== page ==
Sony this morning has offered up the VW40, the lowest-cost projector yet to draw on the company's SXRD (liquid crystal on silicon) technology. The home theater unit bridges the gap between less expensive 3LCD projectors and more expensive SXRD models by supplying most of the features of the latter while withholding a few features. The VW40 can generate a full 1080p image with a 15,000:1 dynamic contrast ratio; in exchange, it sheds pixel alignment and constant vertical height features that save movie viewers from having to adjust the image for different sources or movie titles.
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Cirrus creates Lightning-headphone dev kit
Apple supplier Cirrus Logic has introduced a MFi-compliant new development kit for companies interested in using Cirrus' chips to create Lightning-based headphones, which -- regardless of whether rumors about Apple dropping the analog headphone jack in its iPhone this fall -- can offer advantages to music-loving iOS device users. The kit mentions some of the advantages of an all-digital headset or headphone connector, including higher-bitrate support, a more customizable experience, and support for power and data transfer into headphone hardware. Several companies already make Lightning headphones, and Apple has supported the concept since June 2014. http://bit.ly/29giiZj
Apple Store app offers Procreate Pocket
The Apple Store app for iPhone, which periodically rewards users with free app gifts, is now offering the iPhone "Pocket" version of drawing app Procreate for those who have the free Apple Store app until July 28. Users who have redeemed the offer by navigating to the "Stores" tab of the app and swiping past the "iPhone Upgrade Program" banner to the "Procreate" banner have noted that only the limited Pocket (iPhone) version of the app is available free, even if the Apple Store app is installed and the offer redeemed on an iPad. The Pocket version currently sells for $3 on the iOS App Store. [32.4MB]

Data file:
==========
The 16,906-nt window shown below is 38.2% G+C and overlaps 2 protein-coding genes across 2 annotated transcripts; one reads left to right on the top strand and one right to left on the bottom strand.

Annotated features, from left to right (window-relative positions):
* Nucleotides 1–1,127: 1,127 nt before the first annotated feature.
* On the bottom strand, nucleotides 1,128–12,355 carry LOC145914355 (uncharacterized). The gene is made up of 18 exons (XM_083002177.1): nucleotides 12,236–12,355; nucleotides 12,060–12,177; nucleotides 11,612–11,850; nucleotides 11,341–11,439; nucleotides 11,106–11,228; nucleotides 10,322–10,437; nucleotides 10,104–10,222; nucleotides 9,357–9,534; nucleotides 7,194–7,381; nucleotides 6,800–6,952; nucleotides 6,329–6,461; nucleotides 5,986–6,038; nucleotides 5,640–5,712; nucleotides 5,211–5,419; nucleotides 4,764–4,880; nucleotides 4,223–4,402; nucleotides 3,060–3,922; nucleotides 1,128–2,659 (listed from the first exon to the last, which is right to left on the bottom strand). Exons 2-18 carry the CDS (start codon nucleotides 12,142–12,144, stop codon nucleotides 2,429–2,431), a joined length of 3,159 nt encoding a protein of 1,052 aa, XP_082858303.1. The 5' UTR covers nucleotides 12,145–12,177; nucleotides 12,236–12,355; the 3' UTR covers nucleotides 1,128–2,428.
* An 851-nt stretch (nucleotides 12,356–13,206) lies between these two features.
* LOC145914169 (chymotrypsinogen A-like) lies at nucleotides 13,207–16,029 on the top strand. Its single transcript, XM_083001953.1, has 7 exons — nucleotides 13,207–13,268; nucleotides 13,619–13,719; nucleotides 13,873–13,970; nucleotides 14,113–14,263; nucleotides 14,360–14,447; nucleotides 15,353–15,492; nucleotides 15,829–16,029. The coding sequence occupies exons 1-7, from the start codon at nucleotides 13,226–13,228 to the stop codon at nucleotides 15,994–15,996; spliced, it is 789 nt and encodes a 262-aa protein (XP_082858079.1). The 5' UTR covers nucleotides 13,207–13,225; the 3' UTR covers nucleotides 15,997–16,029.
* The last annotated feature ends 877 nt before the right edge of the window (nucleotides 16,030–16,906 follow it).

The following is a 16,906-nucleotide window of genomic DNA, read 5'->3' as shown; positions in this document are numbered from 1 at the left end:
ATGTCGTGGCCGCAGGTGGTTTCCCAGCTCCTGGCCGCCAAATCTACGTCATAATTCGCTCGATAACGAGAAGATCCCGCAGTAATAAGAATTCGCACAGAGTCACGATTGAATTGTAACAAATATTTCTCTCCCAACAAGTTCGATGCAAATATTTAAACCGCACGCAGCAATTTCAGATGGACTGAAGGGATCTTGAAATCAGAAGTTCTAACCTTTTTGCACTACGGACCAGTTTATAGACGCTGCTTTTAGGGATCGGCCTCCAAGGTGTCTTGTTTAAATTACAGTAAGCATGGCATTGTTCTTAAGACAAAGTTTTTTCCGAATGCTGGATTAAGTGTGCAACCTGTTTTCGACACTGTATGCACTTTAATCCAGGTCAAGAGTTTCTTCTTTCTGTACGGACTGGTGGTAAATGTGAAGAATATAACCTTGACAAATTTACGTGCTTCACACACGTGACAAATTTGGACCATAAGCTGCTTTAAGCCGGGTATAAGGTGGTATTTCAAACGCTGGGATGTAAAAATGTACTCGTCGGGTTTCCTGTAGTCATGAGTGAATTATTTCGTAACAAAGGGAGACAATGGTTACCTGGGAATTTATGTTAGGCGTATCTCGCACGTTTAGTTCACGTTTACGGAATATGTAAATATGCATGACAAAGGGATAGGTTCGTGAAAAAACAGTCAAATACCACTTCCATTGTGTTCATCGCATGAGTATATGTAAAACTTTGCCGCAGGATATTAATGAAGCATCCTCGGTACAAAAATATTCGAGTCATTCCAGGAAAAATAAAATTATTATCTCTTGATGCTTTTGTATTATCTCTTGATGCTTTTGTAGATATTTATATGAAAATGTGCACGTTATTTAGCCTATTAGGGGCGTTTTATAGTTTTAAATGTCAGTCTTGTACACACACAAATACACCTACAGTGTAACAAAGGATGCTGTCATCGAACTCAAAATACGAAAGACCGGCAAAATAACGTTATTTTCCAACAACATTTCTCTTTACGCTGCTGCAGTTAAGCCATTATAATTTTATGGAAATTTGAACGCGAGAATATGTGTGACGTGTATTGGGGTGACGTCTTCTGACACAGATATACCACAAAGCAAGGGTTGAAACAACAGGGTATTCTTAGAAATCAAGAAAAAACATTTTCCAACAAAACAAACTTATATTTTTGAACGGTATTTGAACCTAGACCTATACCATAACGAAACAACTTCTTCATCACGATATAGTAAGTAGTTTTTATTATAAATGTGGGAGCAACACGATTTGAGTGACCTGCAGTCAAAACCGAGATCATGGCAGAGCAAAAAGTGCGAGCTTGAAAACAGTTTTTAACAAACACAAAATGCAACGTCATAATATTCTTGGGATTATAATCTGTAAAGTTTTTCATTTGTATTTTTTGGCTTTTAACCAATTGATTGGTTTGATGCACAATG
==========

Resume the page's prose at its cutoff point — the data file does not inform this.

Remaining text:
Porsche adds CarPlay to 2017 Panamera
Porsche has added a fifth model of vehicle to its CarPlay-supported lineup, announcing that the 2017 Panamera -- which will arrive in the US in January -- will include Apple's infotainment technology, and be seen on a giant 12.3-inch touchscreen as part of an all-new Porsche Communication Management system. The luxury sedan starts at $99,900 for the 4S model, and scales up to the Panamera Turbo, which sells for $146,900. Other vehicles that currently support CarPlay include the 2016 911 and the 2017 models of Macan, 718 Boxster, and 718 Cayman. The company did not mention support for Google's corresponding Android Auto in its announcement. http://bit.ly/295ZQ94
Apple employees testing wheelchair features
New features included in the forthcoming watchOS 3 are being tested by Apple retail store employees, including a new activity-tracking feature that has been designed with wheelchair users in mind. The move is slightly unusual in that, while retail employees have previously been used to test pre-release versions of OS X and iOS, this marks the first time they've been included in the otherwise developer-only watchOS betas. The company is said to have gone to great lengths to modify the activity tracker for wheelchair users, including changing the "time to stand" notification to "time to roll" and including two wheelchair-centric workout apps. http://bit.ly/2955JDa
SanDisk reveals two 256GB microSDXC cards
SanDisk has introduced two 256GB microSDXC cards. Arriving in August for $150, the Ultra microSDXC UHS-I Premium Edition card offers transfer speeds of up to 95MB/s for reading data. The Extreme microSDXC UHS-I card can read at a fast 100MB/s and write at up to 90MB/s, and will be shipping sometime in the fourth quarter for $200. http://bit.ly/294Q1If
Apple's third-quarter results due July 26
Apple has advised it will be issuing its third-quarter results on July 26, with a conference call to answer investor and analyst queries about the earnings set to take place later that day. The stream of the call will go live at 2pm PT (5pm ET) via Apple's investor site, with the results themselves expected to be released roughly 30 minutes before the call commences. Apple's guidance for the quarter put revenue at between $41 billion and $43 billion. http://apple.co/1oi1Pbm
Twitter stickers slowly roll out to users
Twitter has introduced "stickers," allowing users to add extra graphical elements to their photos before uploading them to the micro-blogging service. A library of hundreds of accessories, props, and emoji will be available to use as stickers, which can be resized, rotated, and placed anywhere on the photograph. Images with stickers will also become searchable with viewers able to select a sticker to see how others use the same graphic in their own posts. Twitter advises stickers will be rolling out to users over the next few weeks, and will work on both the mobile apps and through the browser. http://bit.ly/29bbwUE